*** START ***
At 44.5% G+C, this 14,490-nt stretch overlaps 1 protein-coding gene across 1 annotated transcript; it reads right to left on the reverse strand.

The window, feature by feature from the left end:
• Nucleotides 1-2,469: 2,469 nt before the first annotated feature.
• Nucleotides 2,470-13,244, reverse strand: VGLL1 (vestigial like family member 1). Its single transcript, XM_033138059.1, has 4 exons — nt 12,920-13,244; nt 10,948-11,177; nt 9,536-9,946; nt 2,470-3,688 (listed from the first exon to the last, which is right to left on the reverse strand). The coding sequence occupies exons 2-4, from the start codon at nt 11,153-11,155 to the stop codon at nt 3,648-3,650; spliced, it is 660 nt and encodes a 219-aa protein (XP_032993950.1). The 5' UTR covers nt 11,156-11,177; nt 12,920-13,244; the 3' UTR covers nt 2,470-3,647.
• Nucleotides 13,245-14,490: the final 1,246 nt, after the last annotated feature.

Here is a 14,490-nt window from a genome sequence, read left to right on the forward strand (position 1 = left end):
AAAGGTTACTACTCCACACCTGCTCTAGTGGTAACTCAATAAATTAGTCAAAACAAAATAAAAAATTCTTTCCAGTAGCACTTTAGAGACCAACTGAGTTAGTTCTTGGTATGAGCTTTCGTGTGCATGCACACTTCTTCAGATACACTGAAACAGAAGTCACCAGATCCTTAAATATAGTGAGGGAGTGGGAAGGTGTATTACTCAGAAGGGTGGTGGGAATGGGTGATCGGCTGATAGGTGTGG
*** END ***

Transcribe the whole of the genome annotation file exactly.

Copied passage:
At 44.5% G+C, this 14,490-nt stretch overlaps 1 protein-coding gene across 1 annotated transcript; it reads right to left on the reverse strand.

The window, feature by feature from the left end:
• Nucleotides 1-2,469: 2,469 nt before the first annotated feature.
• Nucleotides 2,470-13,244, reverse strand: VGLL1 (vestigial like family member 1). Its single transcript, XM_033138059.1, has 4 exons — nt 12,920-13,244; nt 10,948-11,177; nt 9,536-9,946; nt 2,470-3,688 (listed from the first exon to the last, which is right to left on the reverse strand). The coding sequence occupies exons 2-4, from the start codon at nt 11,153-11,155 to the stop codon at nt 3,648-3,650; spliced, it is 660 nt and encodes a 219-aa protein (XP_032993950.1). The 5' UTR covers nt 11,156-11,177; nt 12,920-13,244; the 3' UTR covers nt 2,470-3,647.
• Nucleotides 13,245-14,490: the final 1,246 nt, after the last annotated feature.

Here is a 14,490-nt window from a genome sequence, read left to right on the forward strand (position 1 = left end):
AAAGGTTACTACTCCACACCTGCTCTAGTGGTAACTCAATAAATTAGTCAAAACAAAATAAAAAATTCTTTCCAGTAGCACTTTAGAGACCAACTGAGTTAGTTCTTGGTATGAGCTTTCGTGTGCATGCACACTTCTTCAGATACACTGAAACAGAAGTCACCAGATCCTTAAATATAGTGAGGGAGTGGGAAGGTGTATTACTCAGAAGGGTGGTGGGAATGGGTGATCGGCTGATAGGTGTGG